Each year, OSHA compiles a list of the top 10 most cited violations that compliance safety and health officers see on their site visits. Ladders offer easy access to places we normally can’t reach, but they can easily become a slippery slope to a citation. Improper use and maintenance can be tough with these pieces of equipment!
The following aspects of the Ladder standard are the most commonly cited by OSHA for the 2018 fiscal year:
The top of a portable ladder must extend past the surface of landing by 3 feet, or if this is not possible, then the ladder must be secured to an anchor point with support to help employees up 1926.1053(b)(1)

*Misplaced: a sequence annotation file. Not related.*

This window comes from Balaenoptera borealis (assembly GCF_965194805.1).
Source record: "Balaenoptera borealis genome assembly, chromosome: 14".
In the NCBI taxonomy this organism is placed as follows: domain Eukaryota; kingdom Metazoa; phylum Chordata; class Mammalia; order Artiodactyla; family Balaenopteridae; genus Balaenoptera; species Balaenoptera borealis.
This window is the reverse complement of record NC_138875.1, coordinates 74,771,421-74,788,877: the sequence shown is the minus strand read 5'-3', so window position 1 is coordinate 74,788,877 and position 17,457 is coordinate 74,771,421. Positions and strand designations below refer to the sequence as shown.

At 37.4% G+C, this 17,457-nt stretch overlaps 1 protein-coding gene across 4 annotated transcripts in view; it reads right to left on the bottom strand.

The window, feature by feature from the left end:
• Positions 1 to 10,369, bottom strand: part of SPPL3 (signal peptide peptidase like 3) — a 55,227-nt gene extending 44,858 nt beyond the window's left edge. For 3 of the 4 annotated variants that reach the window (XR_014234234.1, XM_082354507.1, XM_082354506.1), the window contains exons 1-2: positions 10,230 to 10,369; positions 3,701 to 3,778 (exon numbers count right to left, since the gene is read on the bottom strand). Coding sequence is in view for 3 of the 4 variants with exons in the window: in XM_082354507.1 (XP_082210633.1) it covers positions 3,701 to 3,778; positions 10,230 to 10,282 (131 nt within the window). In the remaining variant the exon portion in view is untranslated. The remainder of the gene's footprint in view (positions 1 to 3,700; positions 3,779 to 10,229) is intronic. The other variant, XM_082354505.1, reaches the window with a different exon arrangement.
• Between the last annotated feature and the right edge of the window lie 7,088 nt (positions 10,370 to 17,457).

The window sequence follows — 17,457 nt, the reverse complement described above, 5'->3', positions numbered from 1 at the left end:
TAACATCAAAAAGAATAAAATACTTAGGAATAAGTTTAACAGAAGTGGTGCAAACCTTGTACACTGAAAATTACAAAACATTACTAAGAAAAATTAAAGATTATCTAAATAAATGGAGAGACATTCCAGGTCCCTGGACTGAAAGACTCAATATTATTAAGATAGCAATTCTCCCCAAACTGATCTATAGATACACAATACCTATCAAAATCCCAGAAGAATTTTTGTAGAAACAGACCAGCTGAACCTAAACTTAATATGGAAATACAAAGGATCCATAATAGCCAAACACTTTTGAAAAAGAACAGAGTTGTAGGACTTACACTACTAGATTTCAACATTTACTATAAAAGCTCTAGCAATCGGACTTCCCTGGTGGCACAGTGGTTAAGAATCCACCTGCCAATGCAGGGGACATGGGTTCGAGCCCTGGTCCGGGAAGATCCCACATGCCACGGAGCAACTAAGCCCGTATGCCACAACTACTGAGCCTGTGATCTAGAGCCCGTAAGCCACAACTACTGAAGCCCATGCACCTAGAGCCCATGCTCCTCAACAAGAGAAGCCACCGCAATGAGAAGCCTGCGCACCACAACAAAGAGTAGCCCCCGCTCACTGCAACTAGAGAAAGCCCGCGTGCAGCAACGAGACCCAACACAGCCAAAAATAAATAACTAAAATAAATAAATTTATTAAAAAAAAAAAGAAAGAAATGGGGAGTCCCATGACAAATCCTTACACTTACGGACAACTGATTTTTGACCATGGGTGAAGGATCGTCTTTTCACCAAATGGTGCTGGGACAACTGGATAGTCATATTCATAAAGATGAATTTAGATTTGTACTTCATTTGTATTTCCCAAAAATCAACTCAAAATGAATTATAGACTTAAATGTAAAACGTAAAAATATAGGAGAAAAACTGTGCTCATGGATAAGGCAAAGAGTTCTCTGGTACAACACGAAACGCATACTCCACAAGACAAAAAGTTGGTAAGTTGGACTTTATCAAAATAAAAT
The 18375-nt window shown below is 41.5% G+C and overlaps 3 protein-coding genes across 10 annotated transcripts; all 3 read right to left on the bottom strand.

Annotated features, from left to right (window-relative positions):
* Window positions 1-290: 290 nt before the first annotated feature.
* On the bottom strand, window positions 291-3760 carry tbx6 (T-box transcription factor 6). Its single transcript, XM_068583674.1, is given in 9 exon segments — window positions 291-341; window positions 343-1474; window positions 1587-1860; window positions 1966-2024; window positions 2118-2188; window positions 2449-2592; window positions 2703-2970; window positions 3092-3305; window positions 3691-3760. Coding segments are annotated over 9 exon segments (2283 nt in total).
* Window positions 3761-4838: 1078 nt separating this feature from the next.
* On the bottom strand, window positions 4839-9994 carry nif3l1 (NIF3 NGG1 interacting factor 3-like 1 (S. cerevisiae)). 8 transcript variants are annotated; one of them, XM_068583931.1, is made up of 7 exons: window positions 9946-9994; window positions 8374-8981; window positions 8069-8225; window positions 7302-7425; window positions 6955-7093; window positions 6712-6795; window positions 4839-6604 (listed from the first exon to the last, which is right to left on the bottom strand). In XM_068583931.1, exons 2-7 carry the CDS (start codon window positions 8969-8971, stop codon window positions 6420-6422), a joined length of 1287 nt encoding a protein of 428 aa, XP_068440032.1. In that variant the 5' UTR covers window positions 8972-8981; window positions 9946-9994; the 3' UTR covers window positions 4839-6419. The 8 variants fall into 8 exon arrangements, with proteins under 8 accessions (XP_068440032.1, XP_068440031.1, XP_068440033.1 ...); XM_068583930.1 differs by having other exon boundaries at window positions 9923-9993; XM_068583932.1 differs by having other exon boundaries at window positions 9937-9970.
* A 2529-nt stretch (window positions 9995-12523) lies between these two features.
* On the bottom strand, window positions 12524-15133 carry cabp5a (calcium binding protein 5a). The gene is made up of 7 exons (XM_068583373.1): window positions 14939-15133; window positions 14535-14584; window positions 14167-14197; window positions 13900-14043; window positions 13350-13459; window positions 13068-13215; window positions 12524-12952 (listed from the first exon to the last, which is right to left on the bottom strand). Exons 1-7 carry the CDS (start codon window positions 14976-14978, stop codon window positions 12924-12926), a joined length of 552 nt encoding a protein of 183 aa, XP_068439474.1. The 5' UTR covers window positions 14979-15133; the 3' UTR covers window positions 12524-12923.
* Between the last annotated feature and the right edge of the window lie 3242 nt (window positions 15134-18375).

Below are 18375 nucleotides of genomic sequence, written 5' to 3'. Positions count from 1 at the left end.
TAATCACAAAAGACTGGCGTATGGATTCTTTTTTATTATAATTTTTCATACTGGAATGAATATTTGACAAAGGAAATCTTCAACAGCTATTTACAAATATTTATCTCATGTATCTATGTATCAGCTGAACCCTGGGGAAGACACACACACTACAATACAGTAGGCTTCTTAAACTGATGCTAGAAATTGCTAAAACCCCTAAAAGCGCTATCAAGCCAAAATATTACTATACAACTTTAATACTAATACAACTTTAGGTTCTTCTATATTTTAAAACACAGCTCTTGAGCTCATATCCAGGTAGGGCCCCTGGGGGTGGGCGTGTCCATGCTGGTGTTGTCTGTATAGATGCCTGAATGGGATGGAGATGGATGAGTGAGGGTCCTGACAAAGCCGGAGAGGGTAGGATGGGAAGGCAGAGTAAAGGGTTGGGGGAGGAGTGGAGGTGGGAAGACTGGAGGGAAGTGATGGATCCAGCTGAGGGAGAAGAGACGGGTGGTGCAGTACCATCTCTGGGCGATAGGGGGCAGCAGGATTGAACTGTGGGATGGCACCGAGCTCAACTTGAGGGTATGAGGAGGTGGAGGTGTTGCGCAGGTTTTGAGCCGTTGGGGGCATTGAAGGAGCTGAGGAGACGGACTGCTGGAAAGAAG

Ladders shall only be used for their intended purpose 1926.1053(b)(4)
The top or top step of a ladder should not be used as a step 1926.1053(b)(13)
Portable ladders with any structural defects must be immediately marked in a manner that readily identifies them as defective or tagged with ‘Do Not Use’ until they can be repaired 1926.1053(b)(16)
The horizontal distance from the top of a non-self-supporting ladder to the foot should be ¼ of the working length of the ladder 1926.1053(b)(5)(i).
In order to avoid these citations, a ladder management program should be adhered to and regular maintenance conducted.
Always be sure that your ladder is either secured to a certified anchor point or jutting out past the surface of landing by three feet. This may be measured easily with a tape measure. The same goes for the proper horizontal distance when using a non-self-supporting ladder. Last, ensure no employee thinks that the top step of a ladder is a safe step.